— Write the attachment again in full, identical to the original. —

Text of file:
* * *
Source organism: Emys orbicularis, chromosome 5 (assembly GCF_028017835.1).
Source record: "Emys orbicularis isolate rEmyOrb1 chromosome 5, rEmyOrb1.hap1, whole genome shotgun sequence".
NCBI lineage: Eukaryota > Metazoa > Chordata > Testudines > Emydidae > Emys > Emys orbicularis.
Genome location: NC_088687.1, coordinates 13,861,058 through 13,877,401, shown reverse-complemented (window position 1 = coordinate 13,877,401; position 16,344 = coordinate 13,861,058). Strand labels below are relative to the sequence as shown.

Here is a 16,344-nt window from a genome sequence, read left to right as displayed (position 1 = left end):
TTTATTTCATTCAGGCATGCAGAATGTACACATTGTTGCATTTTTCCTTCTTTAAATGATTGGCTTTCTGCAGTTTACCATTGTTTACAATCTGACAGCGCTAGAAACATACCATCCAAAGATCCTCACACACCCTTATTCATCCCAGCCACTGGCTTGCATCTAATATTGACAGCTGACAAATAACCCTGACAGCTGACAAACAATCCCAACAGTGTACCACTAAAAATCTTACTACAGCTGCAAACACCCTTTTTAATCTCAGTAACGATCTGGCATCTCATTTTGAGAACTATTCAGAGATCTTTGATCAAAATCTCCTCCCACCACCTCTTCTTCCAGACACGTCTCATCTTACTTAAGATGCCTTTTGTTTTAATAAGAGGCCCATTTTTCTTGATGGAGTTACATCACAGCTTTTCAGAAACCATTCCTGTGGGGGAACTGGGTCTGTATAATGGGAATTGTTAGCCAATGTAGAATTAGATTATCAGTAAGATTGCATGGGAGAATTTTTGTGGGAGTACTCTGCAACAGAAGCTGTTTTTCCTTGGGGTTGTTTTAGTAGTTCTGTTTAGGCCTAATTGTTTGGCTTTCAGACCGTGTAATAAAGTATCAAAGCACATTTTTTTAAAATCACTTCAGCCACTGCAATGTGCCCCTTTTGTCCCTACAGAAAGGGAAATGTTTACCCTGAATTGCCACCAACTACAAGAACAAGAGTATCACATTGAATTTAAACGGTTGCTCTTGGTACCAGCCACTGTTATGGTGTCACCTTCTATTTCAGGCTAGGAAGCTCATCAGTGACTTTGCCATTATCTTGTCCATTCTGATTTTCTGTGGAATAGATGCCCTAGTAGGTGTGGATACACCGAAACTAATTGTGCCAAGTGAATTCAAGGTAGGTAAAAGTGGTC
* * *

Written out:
Source organism: Emys orbicularis, chromosome 5 (assembly GCF_028017835.1).
Source record: "Emys orbicularis isolate rEmyOrb1 chromosome 5, rEmyOrb1.hap1, whole genome shotgun sequence".
NCBI lineage: Eukaryota > Metazoa > Chordata > Testudines > Emydidae > Emys > Emys orbicularis.
Genome location: NC_088687.1, coordinates 13,861,058 through 13,877,401, shown reverse-complemented (window position 1 = coordinate 13,877,401; position 16,344 = coordinate 13,861,058). Strand labels below are relative to the sequence as shown.

Here is a 16,344-nt window from a genome sequence, read left to right as displayed (position 1 = left end):
TTTATTTCATTCAGGCATGCAGAATGTACACATTGTTGCATTTTTCCTTCTTTAAATGATTGGCTTTCTGCAGTTTACCATTGTTTACAATCTGACAGCGCTAGAAACATACCATCCAAAGATCCTCACACACCCTTATTCATCCCAGCCACTGGCTTGCATCTAATATTGACAGCTGACAAATAACCCTGACAGCTGACAAACAATCCCAACAGTGTACCACTAAAAATCTTACTACAGCTGCAAACACCCTTTTTAATCTCAGTAACGATCTGGCATCTCATTTTGAGAACTATTCAGAGATCTTTGATCAAAATCTCCTCCCACCACCTCTTCTTCCAGACACGTCTCATCTTACTTAAGATGCCTTTTGTTTTAATAAGAGGCCCATTTTTCTTGATGGAGTTACATCACAGCTTTTCAGAAACCATTCCTGTGGGGGAACTGGGTCTGTATAATGGGAATTGTTAGCCAATGTAGAATTAGATTATCAGTAAGATTGCATGGGAGAATTTTTGTGGGAGTACTCTGCAACAGAAGCTGTTTTTCCTTGGGGTTGTTTTAGTAGTTCTGTTTAGGCCTAATTGTTTGGCTTTCAGACCGTGTAATAAAGTATCAAAGCACATTTTTTTAAAATCACTTCAGCCACTGCAATGTGCCCCTTTTGTCCCTACAGAAAGGGAAATGTTTACCCTGAATTGCCACCAACTACAAGAACAAGAGTATCACATTGAATTTAAACGGTTGCTCTTGGTACCAGCCACTGTTATGGTGTCACCTTCTATTTCAGGCTAGGAAGCTCATCAGTGACTTTGCCATTATCTTGTCCATTCTGATTTTCTGTGGAATAGATGCCCTAGTAGGTGTGGATACACCGAAACTAATTGTGCCAAGTGAATTCAAGGTAGGTAAAAGTGGTC